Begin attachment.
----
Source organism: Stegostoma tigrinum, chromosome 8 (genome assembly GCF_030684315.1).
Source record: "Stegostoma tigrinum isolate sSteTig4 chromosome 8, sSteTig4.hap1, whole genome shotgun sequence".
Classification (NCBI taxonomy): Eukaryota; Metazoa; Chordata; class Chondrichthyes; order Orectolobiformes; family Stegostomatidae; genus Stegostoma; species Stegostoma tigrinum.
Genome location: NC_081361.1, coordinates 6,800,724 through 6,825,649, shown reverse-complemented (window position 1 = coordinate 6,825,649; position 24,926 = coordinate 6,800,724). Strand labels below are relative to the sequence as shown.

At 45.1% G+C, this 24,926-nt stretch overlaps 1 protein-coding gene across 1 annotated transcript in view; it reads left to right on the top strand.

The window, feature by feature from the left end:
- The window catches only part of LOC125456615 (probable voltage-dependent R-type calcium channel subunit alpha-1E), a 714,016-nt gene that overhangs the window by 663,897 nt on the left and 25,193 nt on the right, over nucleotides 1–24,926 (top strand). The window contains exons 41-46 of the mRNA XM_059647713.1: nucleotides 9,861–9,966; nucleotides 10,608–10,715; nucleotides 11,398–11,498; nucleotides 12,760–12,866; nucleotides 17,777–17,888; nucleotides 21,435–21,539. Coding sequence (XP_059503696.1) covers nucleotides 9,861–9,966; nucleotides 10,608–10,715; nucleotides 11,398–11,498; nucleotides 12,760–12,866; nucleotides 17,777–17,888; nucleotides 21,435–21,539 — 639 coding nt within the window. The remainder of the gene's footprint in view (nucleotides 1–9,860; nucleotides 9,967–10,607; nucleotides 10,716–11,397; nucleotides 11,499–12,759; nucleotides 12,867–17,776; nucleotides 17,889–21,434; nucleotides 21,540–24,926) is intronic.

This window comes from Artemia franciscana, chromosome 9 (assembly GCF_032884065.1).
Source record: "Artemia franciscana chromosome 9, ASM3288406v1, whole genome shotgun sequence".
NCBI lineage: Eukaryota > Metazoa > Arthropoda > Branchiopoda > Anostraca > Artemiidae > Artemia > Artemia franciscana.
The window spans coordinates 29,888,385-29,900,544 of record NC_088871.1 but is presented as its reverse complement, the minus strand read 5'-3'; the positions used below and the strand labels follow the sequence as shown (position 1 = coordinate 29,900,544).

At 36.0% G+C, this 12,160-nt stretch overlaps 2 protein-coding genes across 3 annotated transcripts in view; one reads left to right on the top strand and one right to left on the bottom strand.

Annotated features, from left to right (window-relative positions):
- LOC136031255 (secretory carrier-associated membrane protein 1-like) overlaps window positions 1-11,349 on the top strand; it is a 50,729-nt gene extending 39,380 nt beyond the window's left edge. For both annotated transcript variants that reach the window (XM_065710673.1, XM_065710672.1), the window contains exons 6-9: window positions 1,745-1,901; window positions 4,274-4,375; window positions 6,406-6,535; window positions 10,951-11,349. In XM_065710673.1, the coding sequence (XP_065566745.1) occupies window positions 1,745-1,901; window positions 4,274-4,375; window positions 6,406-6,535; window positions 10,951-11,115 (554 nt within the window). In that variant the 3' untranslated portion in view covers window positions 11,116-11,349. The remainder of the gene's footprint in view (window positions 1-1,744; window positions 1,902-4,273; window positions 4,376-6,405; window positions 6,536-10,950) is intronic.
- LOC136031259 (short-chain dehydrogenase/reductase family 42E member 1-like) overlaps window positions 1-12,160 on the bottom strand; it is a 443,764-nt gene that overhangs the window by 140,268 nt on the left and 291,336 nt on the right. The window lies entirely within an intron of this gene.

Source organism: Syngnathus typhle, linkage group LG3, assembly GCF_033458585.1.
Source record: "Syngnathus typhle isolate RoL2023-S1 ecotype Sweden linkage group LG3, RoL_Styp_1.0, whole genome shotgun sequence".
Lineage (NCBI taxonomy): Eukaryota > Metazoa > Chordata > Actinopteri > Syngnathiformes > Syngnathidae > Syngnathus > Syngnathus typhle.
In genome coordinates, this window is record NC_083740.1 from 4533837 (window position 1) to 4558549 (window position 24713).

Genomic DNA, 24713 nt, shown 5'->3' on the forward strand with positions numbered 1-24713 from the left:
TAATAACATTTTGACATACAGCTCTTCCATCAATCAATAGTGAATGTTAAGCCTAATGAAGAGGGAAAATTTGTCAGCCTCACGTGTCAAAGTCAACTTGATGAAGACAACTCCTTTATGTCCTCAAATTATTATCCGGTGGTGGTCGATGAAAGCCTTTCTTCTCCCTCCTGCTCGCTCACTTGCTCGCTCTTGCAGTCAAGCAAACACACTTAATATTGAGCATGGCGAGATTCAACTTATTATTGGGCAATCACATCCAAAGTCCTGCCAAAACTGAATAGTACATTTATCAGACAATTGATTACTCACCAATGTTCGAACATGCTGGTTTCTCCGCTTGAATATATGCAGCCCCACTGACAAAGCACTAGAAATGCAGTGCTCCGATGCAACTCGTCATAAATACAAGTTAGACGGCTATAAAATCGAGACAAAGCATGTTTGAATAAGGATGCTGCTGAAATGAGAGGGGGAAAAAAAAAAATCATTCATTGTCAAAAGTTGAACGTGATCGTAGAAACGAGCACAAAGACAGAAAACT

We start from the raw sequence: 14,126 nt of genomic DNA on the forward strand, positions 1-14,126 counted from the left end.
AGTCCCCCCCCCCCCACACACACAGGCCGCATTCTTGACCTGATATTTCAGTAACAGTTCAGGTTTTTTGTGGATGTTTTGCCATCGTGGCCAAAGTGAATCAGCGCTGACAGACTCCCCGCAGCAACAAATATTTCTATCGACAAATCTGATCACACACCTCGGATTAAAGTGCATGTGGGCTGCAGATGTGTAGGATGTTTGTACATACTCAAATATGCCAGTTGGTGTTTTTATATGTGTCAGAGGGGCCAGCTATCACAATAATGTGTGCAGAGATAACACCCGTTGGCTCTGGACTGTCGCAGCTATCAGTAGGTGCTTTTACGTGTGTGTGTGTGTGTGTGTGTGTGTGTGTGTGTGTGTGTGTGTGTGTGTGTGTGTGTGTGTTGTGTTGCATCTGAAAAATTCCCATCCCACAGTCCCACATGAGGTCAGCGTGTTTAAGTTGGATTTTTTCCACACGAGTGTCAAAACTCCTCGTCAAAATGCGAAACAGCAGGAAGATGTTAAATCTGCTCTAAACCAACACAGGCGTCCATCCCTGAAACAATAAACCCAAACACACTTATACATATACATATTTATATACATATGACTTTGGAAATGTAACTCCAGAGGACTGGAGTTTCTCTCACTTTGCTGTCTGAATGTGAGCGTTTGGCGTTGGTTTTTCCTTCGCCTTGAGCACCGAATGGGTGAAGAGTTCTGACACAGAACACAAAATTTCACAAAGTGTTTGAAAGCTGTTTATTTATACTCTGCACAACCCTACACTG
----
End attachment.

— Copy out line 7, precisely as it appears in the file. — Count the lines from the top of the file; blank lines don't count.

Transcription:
- The window catches only part of LOC125456615 (probable voltage-dependent R-type calcium channel subunit alpha-1E), a 714,016-nt gene that overhangs the window by 663,897 nt on the left and 25,193 nt on the right, over nucleotides 1–24,926 (top strand). The window contains exons 41-46 of the mRNA XM_059647713.1: nucleotides 9,861–9,966; nucleotides 10,608–10,715; nucleotides 11,398–11,498; nucleotides 12,760–12,866; nucleotides 17,777–17,888; nucleotides 21,435–21,539. Coding sequence (XP_059503696.1) covers nucleotides 9,861–9,966; nucleotides 10,608–10,715; nucleotides 11,398–11,498; nucleotides 12,760–12,866; nucleotides 17,777–17,888; nucleotides 21,435–21,539 — 639 coding nt within the window. The remainder of the gene's footprint in view (nucleotides 1–9,860; nucleotides 9,967–10,607; nucleotides 10,716–11,397; nucleotides 11,499–12,759; nucleotides 12,867–17,776; nucleotides 17,889–21,434; nucleotides 21,540–24,926) is intronic.